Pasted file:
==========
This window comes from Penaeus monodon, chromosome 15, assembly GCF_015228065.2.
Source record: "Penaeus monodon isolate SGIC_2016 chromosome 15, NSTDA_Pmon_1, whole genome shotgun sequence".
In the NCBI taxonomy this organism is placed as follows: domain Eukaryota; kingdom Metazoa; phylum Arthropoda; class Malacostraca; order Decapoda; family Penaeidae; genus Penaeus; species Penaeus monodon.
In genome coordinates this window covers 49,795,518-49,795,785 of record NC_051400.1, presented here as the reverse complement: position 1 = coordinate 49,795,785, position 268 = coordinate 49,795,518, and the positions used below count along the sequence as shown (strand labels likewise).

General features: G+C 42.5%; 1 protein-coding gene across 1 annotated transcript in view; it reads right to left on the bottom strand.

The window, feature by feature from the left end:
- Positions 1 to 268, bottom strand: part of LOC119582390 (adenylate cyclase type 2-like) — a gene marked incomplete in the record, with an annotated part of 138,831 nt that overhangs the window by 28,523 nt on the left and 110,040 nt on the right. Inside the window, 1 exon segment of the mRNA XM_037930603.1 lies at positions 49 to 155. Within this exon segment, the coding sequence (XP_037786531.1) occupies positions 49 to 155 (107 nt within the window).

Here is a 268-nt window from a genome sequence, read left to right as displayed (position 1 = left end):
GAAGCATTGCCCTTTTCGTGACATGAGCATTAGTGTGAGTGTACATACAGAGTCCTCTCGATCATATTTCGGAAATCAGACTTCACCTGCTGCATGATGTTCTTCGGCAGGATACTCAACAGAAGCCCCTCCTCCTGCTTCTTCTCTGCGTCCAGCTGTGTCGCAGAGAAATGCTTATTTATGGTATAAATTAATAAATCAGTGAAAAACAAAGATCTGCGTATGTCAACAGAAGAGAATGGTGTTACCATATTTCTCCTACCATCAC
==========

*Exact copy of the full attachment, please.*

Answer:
This window comes from Penaeus monodon, chromosome 15, assembly GCF_015228065.2.
Source record: "Penaeus monodon isolate SGIC_2016 chromosome 15, NSTDA_Pmon_1, whole genome shotgun sequence".
In the NCBI taxonomy this organism is placed as follows: domain Eukaryota; kingdom Metazoa; phylum Arthropoda; class Malacostraca; order Decapoda; family Penaeidae; genus Penaeus; species Penaeus monodon.
In genome coordinates this window covers 49,795,518-49,795,785 of record NC_051400.1, presented here as the reverse complement: position 1 = coordinate 49,795,785, position 268 = coordinate 49,795,518, and the positions used below count along the sequence as shown (strand labels likewise).

General features: G+C 42.5%; 1 protein-coding gene across 1 annotated transcript in view; it reads right to left on the bottom strand.

The window, feature by feature from the left end:
- Positions 1 to 268, bottom strand: part of LOC119582390 (adenylate cyclase type 2-like) — a gene marked incomplete in the record, with an annotated part of 138,831 nt that overhangs the window by 28,523 nt on the left and 110,040 nt on the right. Inside the window, 1 exon segment of the mRNA XM_037930603.1 lies at positions 49 to 155. Within this exon segment, the coding sequence (XP_037786531.1) occupies positions 49 to 155 (107 nt within the window).

Here is a 268-nt window from a genome sequence, read left to right as displayed (position 1 = left end):
GAAGCATTGCCCTTTTCGTGACATGAGCATTAGTGTGAGTGTACATACAGAGTCCTCTCGATCATATTTCGGAAATCAGACTTCACCTGCTGCATGATGTTCTTCGGCAGGATACTCAACAGAAGCCCCTCCTCCTGCTTCTTCTCTGCGTCCAGCTGTGTCGCAGAGAAATGCTTATTTATGGTATAAATTAATAAATCAGTGAAAAACAAAGATCTGCGTATGTCAACAGAAGAGAATGGTGTTACCATATTTCTCCTACCATCAC